21st October 2014
UK education is well-recognized around the globe, so it is no surprise that its universities are strong at attracting foreign students. In 2012-13 there were over 425,000 international students in the UK (making up 18% of the total UK student population), according to the UK Council for International Student Affairs. This places the UK at number 2 in the list of the world’s most popular destinations for international students, after the US.
However, the UK lags far behind other countries when it comes to sending students abroad. A report by the UK Higher Education International Unit found that the country ranks a lowly 25th in the world for the number of its students studying abroad.
Why should this be a cause for concern?
In numerous surveys, such as one conducted by CBI, UK business leaders have expressed their fears for the country’s position in an increasingly competitive global economy, if British young people do not gain international experience. The CBI points out that 71% of employers are not satisfied with the foreign language skills of British young people, and 55% perceive shortfalls in their international cultural awareness.
Studying abroad seems to pay off. A recent report from the Higher Education Funding Council for England indicated that students who had had an Erasmus exchange were more likely than their home-bound peers to be employed or in further study sixth months after graduating, and also on average have higher salaries.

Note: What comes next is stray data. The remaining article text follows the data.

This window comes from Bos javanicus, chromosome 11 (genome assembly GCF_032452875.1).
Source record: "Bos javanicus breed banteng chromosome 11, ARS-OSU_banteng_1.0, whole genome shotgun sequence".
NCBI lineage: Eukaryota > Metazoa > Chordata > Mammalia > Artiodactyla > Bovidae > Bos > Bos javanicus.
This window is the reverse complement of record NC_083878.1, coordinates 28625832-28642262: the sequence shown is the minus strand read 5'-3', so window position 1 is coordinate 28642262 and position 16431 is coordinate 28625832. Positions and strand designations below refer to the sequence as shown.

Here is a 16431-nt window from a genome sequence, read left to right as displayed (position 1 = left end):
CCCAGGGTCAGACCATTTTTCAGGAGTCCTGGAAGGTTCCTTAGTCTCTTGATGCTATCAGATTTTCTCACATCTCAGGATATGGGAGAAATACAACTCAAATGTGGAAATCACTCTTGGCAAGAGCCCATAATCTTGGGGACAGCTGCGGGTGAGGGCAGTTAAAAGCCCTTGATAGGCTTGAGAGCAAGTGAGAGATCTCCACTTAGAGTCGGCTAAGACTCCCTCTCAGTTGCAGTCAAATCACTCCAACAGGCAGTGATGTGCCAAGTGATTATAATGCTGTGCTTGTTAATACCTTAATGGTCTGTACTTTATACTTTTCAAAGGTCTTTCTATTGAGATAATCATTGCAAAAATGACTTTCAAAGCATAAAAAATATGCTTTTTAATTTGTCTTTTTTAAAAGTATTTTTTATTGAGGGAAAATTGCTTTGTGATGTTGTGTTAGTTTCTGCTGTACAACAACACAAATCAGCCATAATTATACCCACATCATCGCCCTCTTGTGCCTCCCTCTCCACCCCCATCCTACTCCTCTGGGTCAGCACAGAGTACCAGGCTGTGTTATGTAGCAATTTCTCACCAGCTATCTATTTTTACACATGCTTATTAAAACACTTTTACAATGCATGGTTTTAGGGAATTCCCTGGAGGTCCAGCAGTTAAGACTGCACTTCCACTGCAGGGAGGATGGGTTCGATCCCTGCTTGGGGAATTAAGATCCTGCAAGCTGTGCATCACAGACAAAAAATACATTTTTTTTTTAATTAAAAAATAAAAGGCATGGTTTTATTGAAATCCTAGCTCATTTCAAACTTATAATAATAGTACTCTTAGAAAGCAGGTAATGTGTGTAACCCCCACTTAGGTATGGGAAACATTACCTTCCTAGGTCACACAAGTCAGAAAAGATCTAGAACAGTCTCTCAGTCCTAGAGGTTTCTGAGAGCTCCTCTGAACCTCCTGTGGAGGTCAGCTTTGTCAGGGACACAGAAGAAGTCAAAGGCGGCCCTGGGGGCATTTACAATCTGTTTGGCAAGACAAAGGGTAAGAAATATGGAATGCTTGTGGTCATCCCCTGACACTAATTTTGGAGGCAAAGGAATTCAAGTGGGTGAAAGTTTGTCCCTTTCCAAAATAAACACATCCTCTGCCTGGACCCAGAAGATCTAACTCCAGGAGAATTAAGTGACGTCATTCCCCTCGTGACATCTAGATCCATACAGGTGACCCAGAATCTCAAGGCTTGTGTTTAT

How can we explain the UK’s disappointing record in sending young people abroad?
The first important factor is poor language skills. We need to encourage younger students to choose a second language at school, and explain to them that this choice will benefit them in the long run – not only will they be able to put their skills into practice if they choose a course abroad, but further down the line they will also be able to impress employers and might even earn more.
The second hindrance on studying abroad is lack of information about the wide range of international options. This was shown up by a recent study by Broadening Horizons: while 20% of the students surveyed said they were considering studying oversea, only 24% felt they had enough information to make a well-informed decision.
It seems clear that for the UK to remain competitive in the global labour market, we need more of our young people to study overseas. The benefits to the young people are also clear - they get to experience new cultures, understand different ways of working, and develop new language skills. And later in life they might even earn more too.
(c) Nick Harris, flickr